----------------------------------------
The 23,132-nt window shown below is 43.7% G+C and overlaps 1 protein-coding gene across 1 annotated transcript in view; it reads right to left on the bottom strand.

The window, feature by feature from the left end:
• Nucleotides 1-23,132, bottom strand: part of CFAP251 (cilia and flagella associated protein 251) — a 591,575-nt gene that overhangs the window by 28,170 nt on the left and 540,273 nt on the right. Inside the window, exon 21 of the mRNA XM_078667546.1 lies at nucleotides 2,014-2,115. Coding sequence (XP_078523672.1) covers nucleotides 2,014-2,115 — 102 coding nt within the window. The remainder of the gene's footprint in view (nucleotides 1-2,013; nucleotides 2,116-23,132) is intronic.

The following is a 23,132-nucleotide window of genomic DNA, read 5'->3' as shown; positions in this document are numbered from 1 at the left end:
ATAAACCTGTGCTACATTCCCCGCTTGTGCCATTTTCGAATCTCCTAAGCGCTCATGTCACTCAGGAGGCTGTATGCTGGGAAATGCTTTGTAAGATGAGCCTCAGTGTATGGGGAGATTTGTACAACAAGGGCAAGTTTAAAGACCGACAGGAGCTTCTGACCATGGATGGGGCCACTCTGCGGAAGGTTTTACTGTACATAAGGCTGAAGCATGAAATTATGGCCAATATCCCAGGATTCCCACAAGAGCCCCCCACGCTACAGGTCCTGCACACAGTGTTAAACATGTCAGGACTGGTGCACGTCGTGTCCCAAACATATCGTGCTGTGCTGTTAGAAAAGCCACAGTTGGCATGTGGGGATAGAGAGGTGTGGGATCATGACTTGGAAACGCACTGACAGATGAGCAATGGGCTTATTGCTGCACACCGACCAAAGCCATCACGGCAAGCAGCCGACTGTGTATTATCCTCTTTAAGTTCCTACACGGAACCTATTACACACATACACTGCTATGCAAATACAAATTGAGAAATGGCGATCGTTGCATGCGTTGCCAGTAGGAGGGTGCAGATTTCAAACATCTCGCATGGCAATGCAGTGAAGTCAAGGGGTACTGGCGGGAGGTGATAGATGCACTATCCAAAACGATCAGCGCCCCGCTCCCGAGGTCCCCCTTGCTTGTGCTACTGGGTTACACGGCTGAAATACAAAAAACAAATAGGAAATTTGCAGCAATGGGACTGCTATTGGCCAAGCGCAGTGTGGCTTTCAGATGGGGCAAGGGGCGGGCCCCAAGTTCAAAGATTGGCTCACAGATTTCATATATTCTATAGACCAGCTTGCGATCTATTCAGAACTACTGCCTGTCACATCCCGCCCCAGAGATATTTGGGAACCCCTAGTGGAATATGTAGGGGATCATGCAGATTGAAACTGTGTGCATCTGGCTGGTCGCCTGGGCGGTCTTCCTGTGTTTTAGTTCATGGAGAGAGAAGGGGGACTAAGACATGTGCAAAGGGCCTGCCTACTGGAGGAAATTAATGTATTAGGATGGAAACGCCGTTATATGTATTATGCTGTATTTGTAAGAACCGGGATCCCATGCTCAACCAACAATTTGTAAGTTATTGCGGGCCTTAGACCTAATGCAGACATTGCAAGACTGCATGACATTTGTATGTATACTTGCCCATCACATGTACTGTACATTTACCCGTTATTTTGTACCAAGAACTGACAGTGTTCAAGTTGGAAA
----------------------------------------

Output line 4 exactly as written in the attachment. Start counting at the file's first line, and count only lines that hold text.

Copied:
The following is a 23,132-nucleotide window of genomic DNA, read 5'->3' as shown; positions in this document are numbered from 1 at the left end: